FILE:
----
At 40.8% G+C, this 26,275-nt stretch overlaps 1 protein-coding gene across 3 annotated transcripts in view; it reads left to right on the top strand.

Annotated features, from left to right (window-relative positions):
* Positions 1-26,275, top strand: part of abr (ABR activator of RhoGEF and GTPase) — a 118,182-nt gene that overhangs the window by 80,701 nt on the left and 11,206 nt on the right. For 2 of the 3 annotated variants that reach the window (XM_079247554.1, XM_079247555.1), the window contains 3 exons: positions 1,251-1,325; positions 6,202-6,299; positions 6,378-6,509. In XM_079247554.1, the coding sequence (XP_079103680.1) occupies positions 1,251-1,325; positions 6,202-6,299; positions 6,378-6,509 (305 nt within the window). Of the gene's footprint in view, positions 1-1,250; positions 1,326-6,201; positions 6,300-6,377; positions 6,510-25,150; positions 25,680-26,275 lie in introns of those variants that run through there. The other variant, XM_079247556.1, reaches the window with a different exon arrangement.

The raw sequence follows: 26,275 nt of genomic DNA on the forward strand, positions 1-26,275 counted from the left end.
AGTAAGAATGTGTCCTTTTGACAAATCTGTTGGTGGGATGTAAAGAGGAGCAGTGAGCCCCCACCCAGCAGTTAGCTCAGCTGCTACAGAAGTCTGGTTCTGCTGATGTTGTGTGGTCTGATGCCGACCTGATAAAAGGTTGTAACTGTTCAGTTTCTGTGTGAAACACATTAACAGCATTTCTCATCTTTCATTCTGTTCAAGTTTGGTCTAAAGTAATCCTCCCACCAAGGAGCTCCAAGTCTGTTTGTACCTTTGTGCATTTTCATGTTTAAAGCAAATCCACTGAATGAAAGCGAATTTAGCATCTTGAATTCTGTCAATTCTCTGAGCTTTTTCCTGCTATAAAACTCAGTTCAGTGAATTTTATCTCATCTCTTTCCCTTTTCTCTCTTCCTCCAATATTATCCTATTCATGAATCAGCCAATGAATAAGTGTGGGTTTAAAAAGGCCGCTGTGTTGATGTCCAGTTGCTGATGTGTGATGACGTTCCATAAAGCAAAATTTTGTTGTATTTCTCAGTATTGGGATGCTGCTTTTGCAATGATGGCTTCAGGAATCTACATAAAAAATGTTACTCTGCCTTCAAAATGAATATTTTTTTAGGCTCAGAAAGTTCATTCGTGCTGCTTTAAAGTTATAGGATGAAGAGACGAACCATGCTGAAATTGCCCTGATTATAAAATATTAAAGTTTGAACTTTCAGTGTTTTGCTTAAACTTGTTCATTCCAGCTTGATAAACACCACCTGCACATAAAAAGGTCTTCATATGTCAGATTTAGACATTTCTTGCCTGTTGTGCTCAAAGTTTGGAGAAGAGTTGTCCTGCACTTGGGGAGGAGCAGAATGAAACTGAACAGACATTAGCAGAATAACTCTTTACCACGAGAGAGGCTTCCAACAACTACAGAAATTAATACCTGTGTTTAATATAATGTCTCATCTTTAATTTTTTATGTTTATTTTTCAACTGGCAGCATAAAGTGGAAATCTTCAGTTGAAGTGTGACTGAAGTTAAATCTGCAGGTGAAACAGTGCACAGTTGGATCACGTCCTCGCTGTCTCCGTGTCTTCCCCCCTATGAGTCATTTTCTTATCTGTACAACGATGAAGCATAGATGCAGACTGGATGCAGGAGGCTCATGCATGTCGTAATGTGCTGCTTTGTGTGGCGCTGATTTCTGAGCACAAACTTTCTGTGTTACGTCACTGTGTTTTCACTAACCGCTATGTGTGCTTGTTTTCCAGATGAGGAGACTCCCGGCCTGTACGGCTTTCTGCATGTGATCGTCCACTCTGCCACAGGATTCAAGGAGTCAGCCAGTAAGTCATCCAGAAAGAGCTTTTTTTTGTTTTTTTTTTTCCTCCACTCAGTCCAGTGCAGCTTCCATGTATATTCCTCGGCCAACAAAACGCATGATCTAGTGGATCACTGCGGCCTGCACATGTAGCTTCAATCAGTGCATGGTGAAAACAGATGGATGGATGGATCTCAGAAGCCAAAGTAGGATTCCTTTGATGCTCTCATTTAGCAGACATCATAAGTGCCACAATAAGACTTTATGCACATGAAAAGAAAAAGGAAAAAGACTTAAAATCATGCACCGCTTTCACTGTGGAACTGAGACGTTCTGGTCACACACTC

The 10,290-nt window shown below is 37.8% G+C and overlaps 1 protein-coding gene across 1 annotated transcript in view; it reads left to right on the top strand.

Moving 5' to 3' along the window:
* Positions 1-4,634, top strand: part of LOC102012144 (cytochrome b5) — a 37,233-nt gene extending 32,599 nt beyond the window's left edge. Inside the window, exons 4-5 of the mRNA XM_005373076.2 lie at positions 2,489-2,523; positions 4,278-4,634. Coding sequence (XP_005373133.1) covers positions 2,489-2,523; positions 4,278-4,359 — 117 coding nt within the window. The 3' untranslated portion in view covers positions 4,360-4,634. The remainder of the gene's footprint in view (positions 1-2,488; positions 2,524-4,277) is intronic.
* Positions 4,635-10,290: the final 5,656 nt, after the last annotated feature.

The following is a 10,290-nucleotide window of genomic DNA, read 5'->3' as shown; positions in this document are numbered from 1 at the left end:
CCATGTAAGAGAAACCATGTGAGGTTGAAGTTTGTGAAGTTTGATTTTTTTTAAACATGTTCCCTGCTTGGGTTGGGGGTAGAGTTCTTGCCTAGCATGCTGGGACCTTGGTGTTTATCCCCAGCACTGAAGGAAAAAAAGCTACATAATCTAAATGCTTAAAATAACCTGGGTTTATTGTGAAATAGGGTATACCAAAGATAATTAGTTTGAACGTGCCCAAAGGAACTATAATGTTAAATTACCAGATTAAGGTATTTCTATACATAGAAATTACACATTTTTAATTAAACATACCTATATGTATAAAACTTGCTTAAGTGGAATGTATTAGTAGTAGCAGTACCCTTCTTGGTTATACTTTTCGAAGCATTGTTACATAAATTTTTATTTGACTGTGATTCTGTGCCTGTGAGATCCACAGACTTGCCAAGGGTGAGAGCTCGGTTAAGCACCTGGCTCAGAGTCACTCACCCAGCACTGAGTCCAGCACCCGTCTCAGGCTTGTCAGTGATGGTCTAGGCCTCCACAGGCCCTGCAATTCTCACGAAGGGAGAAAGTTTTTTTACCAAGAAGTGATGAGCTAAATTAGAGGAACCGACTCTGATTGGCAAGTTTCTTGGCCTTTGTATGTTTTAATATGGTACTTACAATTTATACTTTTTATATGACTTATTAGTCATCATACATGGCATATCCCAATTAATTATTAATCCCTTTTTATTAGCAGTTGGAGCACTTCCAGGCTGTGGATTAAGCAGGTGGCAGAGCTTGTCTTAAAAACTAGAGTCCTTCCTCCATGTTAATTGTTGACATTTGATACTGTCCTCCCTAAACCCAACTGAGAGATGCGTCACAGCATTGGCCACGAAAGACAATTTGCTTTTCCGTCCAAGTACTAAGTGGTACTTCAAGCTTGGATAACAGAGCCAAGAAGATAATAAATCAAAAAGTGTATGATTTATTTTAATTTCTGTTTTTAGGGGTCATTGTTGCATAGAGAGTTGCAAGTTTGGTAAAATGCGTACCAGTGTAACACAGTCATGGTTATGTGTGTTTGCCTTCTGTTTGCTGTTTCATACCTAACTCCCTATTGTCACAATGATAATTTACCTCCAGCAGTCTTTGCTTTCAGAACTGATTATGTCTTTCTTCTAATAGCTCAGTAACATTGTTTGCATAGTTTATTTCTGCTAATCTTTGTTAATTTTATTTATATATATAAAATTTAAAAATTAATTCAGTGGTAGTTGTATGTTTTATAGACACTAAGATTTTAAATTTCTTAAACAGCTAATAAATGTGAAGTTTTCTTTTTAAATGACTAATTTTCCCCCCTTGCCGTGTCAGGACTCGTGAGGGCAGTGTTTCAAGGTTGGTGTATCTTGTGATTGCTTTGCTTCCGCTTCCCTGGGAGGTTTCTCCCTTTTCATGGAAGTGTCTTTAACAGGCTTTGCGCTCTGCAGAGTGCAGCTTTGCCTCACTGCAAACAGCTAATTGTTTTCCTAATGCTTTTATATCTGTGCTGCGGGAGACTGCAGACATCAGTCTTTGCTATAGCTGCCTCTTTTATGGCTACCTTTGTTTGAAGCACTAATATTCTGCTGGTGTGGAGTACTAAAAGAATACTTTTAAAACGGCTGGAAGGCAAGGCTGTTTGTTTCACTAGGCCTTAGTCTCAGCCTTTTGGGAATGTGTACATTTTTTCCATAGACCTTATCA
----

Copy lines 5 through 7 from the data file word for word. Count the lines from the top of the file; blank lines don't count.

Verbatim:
AGTAAGAATGTGTCCTTTTGACAAATCTGTTGGTGGGATGTAAAGAGGAGCAGTGAGCCCCCACCCAGCAGTTAGCTCAGCTGCTACAGAAGTCTGGTTCTGCTGATGTTGTGTGGTCTGATGCCGACCTGATAAAAGGTTGTAACTGTTCAGTTTCTGTGTGAAACACATTAACAGCATTTCTCATCTTTCATTCTGTTCAAGTTTGGTCTAAAGTAATCCTCCCACCAAGGAGCTCCAAGTCTGTTTGTACCTTTGTGCATTTTCATGTTTAAAGCAAATCCACTGAATGAAAGCGAATTTAGCATCTTGAATTCTGTCAATTCTCTGAGCTTTTTCCTGCTATAAAACTCAGTTCAGTGAATTTTATCTCATCTCTTTCCCTTTTCTCTCTTCCTCCAATATTATCCTATTCATGAATCAGCCAATGAATAAGTGTGGGTTTAAAAAGGCCGCTGTGTTGATGTCCAGTTGCTGATGTGTGATGACGTTCCATAAAGCAAAATTTTGTTGTATTTCTCAGTATTGGGATGCTGCTTTTGCAATGATGGCTTCAGGAATCTACATAAAAAATGTTACTCTGCCTTCAAAATGAATATTTTTTTAGGCTCAGAAAGTTCATTCGTGCTGCTTTAAAGTTATAGGATGAAGAGACGAACCATGCTGAAATTGCCCTGATTATAAAATATTAAAGTTTGAACTTTCAGTGTTTTGCTTAAACTTGTTCATTCCAGCTTGATAAACACCACCTGCACATAAAAAGGTCTTCATATGTCAGATTTAGACATTTCTTGCCTGTTGTGCTCAAAGTTTGGAGAAGAGTTGTCCTGCACTTGGGGAGGAGCAGAATGAAACTGAACAGACATTAGCAGAATAACTCTTTACCACGAGAGAGGCTTCCAACAACTACAGAAATTAATACCTGTGTTTAATATAATGTCTCATCTTTAATTTTTTATGTTTATTTTTCAACTGGCAGCATAAAGTGGAAATCTTCAGTTGAAGTGTGACTGAAGTTAAATCTGCAGGTGAAACAGTGCACAGTTGGATCACGTCCTCGCTGTCTCCGTGTCTTCCCCCCTATGAGTCATTTTCTTATCTGTACAACGATGAAGCATAGATGCAGACTGGATGCAGGAGGCTCATGCATGTCGTAATGTGCTGCTTTGTGTGGCGCTGATTTCTGAGCACAAACTTTCTGTGTTACGTCACTGTGTTTTCACTAACCGCTATGTGTGCTTGTTTTCCAGATGAGGAGACTCCCGGCCTGTACGGCTTTCTGCATGTGATCGTCCACTCTGCCACAGGATTCAAGGAGTCAGCCAGTAAGTCATCCAGAAAGAGCTTTTTTTTGTTTTTTTTTTTCCTCCACTCAGTCCAGTGCAGCTTCCATGTATATTCCTCGGCCAACAAAACGCATGATCTAGTGGATCACTGCGGCCTGCACATGTAGCTTCAATCAGTGCATGGTGAAAACAGATGGATGGATGGATCTCAGAAGCCAAAGTAGGATTCCTTTGATGCTCTCATTTAGCAGACATCATAAGTGCCACAATAAGACTTTATGCACATGAAAAGAAAAAGGAAAAAGACTTAAAATCATGCACCGCTTTCACTGTGGAACTGAGACGTTCTGGTCACACACTC

The 10,290-nt window shown below is 37.8% G+C and overlaps 1 protein-coding gene across 1 annotated transcript in view; it reads left to right on the top strand.

Moving 5' to 3' along the window: